Ghahary said his company plans to conduct medical cannabis research and had begun the process of applying to set up a grow location in Abbotsford one year ago.

He said his company had submitted a letter of intent to the city about its Health Canada application. But Ghahary said that, when he expressed a desire to apply to the city itself a couple weeks ago, he learned of the new rules.

He said his application to Health Canada was tied to a specific Abbotsford property that can’t be changed.

“If we don’t move forward, all this time energy and money has gone away,” he said.

Council agreed to allow Ghahary’s group and six other companies that had submitted letters of intent to apply under the old rules. That will bring to 16 the number of properties where marijuana could potentially be grown under the old rules. However, the owners of those properties must still receive approval from city hall for their plans.

RELATED: Municipalities protest after B.C. declares marijuana crops ‘farm use’

RELATED: Abbotsford hopes to restrict new marijuana grow applications


Like us on Facebook and follow us on Twitter

Just Posted

SLIDESHOW: Symphony in the Park

Free concert at Mill Lake featured Abbotsford’s young orchestra talent

VIDEO: Abbotsford police arrest man suspected of using pepper-spray against another man

Police cruisers collide in pursuit of suspect fleeing on a stolen bicycle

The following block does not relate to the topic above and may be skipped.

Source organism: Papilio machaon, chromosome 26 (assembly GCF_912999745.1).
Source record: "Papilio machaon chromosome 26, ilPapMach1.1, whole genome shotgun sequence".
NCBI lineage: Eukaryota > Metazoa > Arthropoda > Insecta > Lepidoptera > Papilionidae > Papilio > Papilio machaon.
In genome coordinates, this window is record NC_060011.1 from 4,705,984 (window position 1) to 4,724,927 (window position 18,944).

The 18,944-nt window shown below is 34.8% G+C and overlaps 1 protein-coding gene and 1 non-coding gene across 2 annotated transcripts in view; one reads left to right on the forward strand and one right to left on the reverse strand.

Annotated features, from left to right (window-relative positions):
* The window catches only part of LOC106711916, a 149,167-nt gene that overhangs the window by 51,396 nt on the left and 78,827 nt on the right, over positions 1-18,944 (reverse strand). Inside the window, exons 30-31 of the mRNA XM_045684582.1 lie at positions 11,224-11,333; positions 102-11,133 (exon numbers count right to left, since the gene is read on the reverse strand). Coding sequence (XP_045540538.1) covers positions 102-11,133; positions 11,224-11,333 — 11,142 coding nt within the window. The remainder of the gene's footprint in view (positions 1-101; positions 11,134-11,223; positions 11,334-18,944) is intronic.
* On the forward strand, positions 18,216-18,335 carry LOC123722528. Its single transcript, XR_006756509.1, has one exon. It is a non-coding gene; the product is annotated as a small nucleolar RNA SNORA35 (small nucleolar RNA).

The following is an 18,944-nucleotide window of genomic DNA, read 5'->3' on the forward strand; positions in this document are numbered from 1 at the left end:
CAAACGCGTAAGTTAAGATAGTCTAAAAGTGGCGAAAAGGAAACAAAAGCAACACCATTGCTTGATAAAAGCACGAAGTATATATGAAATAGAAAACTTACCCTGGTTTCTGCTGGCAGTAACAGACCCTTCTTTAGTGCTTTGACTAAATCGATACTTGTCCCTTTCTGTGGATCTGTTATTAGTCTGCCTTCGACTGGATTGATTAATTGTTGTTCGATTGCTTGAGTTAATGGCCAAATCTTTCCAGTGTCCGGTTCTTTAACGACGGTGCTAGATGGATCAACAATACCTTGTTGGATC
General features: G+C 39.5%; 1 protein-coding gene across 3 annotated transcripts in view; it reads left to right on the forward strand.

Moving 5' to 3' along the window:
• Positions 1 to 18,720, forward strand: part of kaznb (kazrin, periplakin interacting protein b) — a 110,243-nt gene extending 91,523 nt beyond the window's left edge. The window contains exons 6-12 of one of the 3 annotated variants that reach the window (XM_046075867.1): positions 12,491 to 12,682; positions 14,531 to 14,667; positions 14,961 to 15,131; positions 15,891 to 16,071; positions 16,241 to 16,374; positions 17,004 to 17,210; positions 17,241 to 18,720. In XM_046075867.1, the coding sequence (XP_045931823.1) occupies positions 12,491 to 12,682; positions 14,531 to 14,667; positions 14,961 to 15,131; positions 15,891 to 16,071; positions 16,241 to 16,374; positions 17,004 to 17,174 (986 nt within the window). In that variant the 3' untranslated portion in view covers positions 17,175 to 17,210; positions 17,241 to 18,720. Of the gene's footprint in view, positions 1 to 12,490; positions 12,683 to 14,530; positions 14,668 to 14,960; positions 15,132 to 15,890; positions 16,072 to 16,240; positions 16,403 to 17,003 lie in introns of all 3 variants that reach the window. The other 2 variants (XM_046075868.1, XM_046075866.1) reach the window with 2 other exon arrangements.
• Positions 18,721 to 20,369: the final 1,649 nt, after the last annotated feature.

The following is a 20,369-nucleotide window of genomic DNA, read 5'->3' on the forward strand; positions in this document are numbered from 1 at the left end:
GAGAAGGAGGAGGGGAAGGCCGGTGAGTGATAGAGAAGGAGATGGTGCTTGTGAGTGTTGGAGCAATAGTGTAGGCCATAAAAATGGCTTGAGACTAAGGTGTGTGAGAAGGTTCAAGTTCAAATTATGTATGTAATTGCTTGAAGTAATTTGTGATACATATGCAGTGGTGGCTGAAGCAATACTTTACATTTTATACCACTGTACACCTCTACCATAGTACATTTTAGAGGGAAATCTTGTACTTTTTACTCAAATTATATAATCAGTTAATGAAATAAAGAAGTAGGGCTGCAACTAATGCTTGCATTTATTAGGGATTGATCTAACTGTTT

Heffernan to be acclaimed as Abbotsford Liberal candidate

Author and Jati Sidhu assistant to face-off against Ed Fast

Man charged with robbery of Abbotsford bank has multiple convictions

Mitchell Mousseau, 48, turned himself in to police on Aug. 11

NBA talent coaching at BC Bounce camp in Abbotsford

Former Dallas Mavericks guard Kyle Collinsworth coming to town

VIDEO: Langley Ribfest met with protesters

Groups that oppose the event for various reasons plan to be on site each of the three days.

Young balance-bikers race in B.C.’s inaugural Strider Cup

The course has several obstacles including ‘Mount Scary’ and the ‘Noodle Monster’

Canadians killed in Afghanistan honoured during emotional dedication ceremony

One-hundred-fifty-eight Canadian soldiers died during the mission

‘I’m just absolutely disgusted’: Husband furious after B.C. Mountie’s killer gets day parole

Kenneth Fenton was sentenced to prison after he fatally struck Const. Sarah Beckett’s cruiser

Sea-to-Sky Gondola in B.C. likely out of commission until 2020

Sea to Sky Gondola carries between 1,500 and 3,000 people every day during the summer season

It’s snow joke: Up to 30 cm of snow expected to fall in northeastern B.C.

Alaska Highway, Fort Nelson to be hit with August snowstorm, according to Environment Canada

Helicopter-riding dog Mr. Bentley now featured on cans of new B.C.-made beer

Partial proceeds from every pack go to Children’s Wish

PHOTOS: Weapons seized at Portland right-wing rally, counterprotests

Not all who gathered Saturday were with right-wing groups or antifa

Maple Ridge’s first retail cannabis store opens Monday

Spiritleaf is just the second private pot shop in the Fraser Valley

Most Read